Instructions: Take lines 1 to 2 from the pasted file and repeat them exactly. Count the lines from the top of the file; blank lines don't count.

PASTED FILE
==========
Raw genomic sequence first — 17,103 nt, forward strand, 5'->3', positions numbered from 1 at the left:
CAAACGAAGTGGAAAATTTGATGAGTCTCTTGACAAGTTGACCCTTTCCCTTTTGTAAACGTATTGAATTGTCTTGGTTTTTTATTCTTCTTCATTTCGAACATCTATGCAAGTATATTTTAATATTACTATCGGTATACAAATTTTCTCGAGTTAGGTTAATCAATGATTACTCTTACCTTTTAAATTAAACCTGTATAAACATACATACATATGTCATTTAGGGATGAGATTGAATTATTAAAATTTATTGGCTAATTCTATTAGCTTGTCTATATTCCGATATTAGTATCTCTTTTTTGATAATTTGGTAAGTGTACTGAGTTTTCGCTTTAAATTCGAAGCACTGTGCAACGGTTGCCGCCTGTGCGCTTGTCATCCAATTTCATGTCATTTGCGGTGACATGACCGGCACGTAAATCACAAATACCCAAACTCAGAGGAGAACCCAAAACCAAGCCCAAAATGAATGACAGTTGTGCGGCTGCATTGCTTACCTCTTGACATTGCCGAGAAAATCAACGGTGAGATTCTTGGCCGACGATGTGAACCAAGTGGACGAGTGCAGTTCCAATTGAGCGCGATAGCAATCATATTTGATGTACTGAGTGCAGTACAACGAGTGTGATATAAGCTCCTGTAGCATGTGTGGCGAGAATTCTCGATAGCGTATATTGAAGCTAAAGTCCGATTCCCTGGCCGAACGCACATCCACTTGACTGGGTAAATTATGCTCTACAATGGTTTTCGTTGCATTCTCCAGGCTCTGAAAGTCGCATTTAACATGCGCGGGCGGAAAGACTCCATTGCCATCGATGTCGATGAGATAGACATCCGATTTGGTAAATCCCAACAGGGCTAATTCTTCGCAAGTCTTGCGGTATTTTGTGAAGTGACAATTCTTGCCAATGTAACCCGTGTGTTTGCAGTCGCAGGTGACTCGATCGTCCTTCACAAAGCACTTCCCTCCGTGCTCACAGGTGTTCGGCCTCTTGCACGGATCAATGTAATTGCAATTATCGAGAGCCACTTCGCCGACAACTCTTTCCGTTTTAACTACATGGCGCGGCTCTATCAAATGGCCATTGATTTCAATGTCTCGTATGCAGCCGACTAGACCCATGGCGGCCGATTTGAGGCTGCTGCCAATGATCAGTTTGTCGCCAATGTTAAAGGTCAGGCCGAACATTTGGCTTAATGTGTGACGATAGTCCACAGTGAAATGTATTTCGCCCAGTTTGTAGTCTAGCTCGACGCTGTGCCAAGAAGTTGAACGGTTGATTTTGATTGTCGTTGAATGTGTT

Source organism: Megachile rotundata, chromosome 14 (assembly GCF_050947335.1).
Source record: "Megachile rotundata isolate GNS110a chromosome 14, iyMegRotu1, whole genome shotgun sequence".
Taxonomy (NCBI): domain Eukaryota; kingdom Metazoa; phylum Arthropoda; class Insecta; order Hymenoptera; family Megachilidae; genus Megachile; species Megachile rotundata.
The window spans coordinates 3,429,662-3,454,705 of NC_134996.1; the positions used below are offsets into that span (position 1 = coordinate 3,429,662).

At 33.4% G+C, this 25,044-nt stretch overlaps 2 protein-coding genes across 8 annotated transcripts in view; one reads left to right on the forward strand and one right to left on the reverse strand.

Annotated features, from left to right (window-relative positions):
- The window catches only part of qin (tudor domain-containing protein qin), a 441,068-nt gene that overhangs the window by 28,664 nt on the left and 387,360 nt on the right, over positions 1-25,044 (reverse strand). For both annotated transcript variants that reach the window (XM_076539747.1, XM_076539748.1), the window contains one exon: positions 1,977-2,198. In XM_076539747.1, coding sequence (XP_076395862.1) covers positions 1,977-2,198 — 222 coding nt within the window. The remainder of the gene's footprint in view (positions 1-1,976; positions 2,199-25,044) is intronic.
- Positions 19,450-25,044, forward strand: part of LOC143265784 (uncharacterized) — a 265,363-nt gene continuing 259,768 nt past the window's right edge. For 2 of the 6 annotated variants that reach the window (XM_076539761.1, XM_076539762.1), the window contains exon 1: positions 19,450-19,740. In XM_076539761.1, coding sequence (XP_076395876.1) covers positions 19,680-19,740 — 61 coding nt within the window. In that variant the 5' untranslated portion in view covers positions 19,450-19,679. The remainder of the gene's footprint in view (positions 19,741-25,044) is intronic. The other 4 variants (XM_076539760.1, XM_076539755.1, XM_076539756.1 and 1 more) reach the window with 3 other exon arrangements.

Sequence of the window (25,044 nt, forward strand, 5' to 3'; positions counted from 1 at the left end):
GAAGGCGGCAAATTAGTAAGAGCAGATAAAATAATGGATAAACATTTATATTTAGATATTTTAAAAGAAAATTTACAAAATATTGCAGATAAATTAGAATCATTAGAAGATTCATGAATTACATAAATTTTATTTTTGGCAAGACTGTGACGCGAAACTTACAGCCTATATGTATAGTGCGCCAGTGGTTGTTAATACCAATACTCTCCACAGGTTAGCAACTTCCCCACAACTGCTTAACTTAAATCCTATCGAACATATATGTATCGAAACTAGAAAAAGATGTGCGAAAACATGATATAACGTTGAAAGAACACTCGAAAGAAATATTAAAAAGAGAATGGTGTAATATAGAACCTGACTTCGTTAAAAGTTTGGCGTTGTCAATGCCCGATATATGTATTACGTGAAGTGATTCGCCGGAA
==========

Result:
Raw genomic sequence first — 17,103 nt, forward strand, 5'->3', positions numbered from 1 at the left:
CAAACGAAGTGGAAAATTTGATGAGTCTCTTGACAAGTTGACCCTTTCCCTTTTGTAAACGTATTGAATTGTCTTGGTTTTTTATTCTTCTTCATTTCGAACATCTATGCAAGTATATTTTAATATTACTATCGGTATACAAATTTTCTCGAGTTAGGTTAATCAATGATTACTCTTACCTTTTAAATTAAACCTGTATAAACATACATACATATGTCATTTAGGGATGAGATTGAATTATTAAAATTTATTGGCTAATTCTATTAGCTTGTCTATATTCCGATATTAGTATCTCTTTTTTGATAATTTGGTAAGTGTACTGAGTTTTCGCTTTAAATTCGAAGCACTGTGCAACGGTTGCCGCCTGTGCGCTTGTCATCCAATTTCATGTCATTTGCGGTGACATGACCGGCACGTAAATCACAAATACCCAAACTCAGAGGAGAACCCAAAACCAAGCCCAAAATGAATGACAGTTGTGCGGCTGCATTGCTTACCTCTTGACATTGCCGAGAAAATCAACGGTGAGATTCTTGGCCGACGATGTGAACCAAGTGGACGAGTGCAGTTCCAATTGAGCGCGATAGCAATCATATTTGATGTACTGAGTGCAGTACAACGAGTGTGATATAAGCTCCTGTAGCATGTGTGGCGAGAATTCTCGATAGCGTATATTGAAGCTAAAGTCCGATTCCCTGGCCGAACGCACATCCACTTGACTGGGTAAATTATGCTCTACAATGGTTTTCGTTGCATTCTCCAGGCTCTGAAAGTCGCATTTAACATGCGCGGGCGGAAAGACTCCATTGCCATCGATGTCGATGAGATAGACATCCGATTTGGTAAATCCCAACAGGGCTAATTCTTCGCAAGTCTTGCGGTATTTTGTGAAGTGACAATTCTTGCCAATGTAACCCGTGTGTTTGCAGTCGCAGGTGACTCGATCGTCCTTCACAAAGCACTTCCCTCCGTGCTCACAGGTGTTCGGCCTCTTGCACGGATCAATGTAATTGCAATTATCGAGAGCCACTTCGCCGACAACTCTTTCCGTTTTAACTACATGGCGCGGCTCTATCAAATGGCCATTGATTTCAATGTCTCGTATGCAGCCGACTAGACCCATGGCGGCCGATTTGAGGCTGCTGCCAATGATCAGTTTGTCGCCAATGTTAAAGGTCAGGCCGAACATTTGGCTTAATGTGTGACGATAGTCCACAGTGAAATGTATTTCGCCCAGTTTGTAGTCTAGCTCGACGCTGTGCCAAGAAGTTGAACGGTTGATTTTGATTGTCGTTGAATGTGTT